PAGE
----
To call the Torah the most sacred text in Judaism is an understatement. Without Torah, there would be no Judaism. Through the Torah, a Jewish person is connected to God. The Torah existed before God created the world, tradition says. Over the years Jewish scholars have taken a more scientific approach, recognizing that the Torah was written by human beings over a period of time.
More Than a Book, or Five Books
The simplest definition of The Torah is the first five books of the Tanakh, which is the Bible excluding the New Testament. But Torah can also refer to the Tanakh as a whole, or even to the entirety of Jewish law in both written form and in oral tradition. The Torah is a collection of stories, such as the Garden of Eden, Moses’ leading the Israelites out of Egypt and many others. Most importantly, the The Torah is the book of the law by which God commands the people of Israel to live.
The 613 Commandments
The first 10 are the most famous, but the Torah contains 613 commandments, or miztvot, throughout the text. The 12th century Jewish philosopher Maimonides put together the master list. He found 248 affirmative commandments. The rest are all “don’ts.” The mitzvot cover every aspect of daily life: food, business, religion, sex, etc. They address cosmic questions, such as the unity of God, and mundane ones like grooming and sanitation. The laws are not meant to be followed to the letter, impossible in the modern world. The Torah itself tells readers to consult wise men on points that need more interpretation.
Interpretations and Commentaries
Judaism recognizes an oral tradition of laws and stories. This “Oral Torah” was also said to be imparted by God to Moses, but it was written down by the second century C.E. Rabbi Judah Hanasi called the book the Mishna, or “teaching.” Later, other rabbis felt at liberty to pitch in with their own interpretations. The compiled works of these rabbis, including the Mishna, over the ensuing three centuries became knows as the Talmud. This book and many subsequent commentaries provide guidance on how the Torah should be interpreted and its commandments followed.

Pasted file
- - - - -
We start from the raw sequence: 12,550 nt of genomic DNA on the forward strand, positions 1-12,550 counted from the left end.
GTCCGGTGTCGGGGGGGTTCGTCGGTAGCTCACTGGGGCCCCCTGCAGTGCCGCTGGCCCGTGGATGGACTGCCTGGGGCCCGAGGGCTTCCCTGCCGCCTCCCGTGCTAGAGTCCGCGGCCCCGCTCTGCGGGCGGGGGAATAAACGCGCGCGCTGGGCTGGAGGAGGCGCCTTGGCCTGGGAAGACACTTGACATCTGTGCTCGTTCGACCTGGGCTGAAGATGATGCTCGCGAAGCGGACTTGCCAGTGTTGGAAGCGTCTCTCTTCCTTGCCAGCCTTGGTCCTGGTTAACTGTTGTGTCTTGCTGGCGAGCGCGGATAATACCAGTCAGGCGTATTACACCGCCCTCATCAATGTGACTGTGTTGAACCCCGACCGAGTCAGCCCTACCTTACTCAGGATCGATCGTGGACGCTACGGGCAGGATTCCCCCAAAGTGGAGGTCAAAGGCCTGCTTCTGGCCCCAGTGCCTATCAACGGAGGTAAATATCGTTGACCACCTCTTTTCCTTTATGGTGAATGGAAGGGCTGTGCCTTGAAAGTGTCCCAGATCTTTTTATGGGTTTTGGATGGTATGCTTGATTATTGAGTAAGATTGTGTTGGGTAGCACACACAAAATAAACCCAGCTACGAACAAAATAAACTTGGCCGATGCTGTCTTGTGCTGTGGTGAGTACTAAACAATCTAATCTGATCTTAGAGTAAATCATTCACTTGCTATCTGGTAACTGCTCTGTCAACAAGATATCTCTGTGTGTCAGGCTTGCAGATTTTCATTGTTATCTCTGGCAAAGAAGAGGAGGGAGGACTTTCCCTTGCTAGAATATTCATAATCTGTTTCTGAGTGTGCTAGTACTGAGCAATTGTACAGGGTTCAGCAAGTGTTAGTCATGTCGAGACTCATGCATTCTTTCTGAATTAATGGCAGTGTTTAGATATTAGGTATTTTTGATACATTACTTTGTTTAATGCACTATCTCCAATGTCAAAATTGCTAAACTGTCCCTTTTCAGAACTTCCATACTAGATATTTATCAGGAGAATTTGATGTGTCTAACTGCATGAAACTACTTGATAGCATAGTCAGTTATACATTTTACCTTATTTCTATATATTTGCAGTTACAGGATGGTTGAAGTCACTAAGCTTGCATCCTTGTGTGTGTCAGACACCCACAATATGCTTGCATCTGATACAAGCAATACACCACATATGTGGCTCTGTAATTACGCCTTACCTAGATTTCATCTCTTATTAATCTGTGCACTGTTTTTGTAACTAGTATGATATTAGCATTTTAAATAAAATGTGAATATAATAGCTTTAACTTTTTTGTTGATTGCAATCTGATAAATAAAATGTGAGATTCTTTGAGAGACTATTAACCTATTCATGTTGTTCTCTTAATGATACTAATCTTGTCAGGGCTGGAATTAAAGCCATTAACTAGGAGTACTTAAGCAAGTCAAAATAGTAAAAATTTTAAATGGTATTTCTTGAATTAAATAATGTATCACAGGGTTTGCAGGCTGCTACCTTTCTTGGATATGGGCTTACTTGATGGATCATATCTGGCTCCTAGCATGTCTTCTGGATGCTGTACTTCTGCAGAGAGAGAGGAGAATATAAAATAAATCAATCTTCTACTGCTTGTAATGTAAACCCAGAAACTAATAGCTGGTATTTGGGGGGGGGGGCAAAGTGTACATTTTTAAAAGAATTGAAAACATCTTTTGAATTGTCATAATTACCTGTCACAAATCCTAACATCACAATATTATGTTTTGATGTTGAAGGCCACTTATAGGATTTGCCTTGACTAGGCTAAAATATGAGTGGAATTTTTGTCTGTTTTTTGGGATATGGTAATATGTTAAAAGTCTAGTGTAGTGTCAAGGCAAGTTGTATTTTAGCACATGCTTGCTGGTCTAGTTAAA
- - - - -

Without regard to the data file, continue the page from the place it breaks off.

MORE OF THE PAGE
Ritual Importance of the Torah
The Torah is not only a sacred text, it is a sacred object. Jews read a Torah portion weekly in synagogue. The reading uses a handwritten parchment Torah scroll, made from kosher animal skin. Even the Hebrew lettering has a significance, as it is written in lettering without vowel sounds and sung, not spoken. The parchment itself may not be touched, but is read with a Yad, a pointer shaped like a hand with the index finger raised. The reading ritual requires a high degree of skill and training. But the true significance of the Torah lies in its message, summarized by the first-century sage Rabbi Akiva in the single statement, “Love thy neighbor as thyself.”
- Jewfaq: Judaism 101 - Torah
- Jewish Virtual Library: The Torah (Written Law) An Overview
- Jewfaq: Judaism 101 - A List of the 613 Commandments
- Chabad.org: The 613 Commandments
- Hoover Institute: The Moses of Cairo
- Chabad.org: Why Not Just Go By The Book?
- Israeli Ministry of Foreign Affairs: Jewish Sacred Texts
- Chabad.org: What Makes a Jew "Jewish?"
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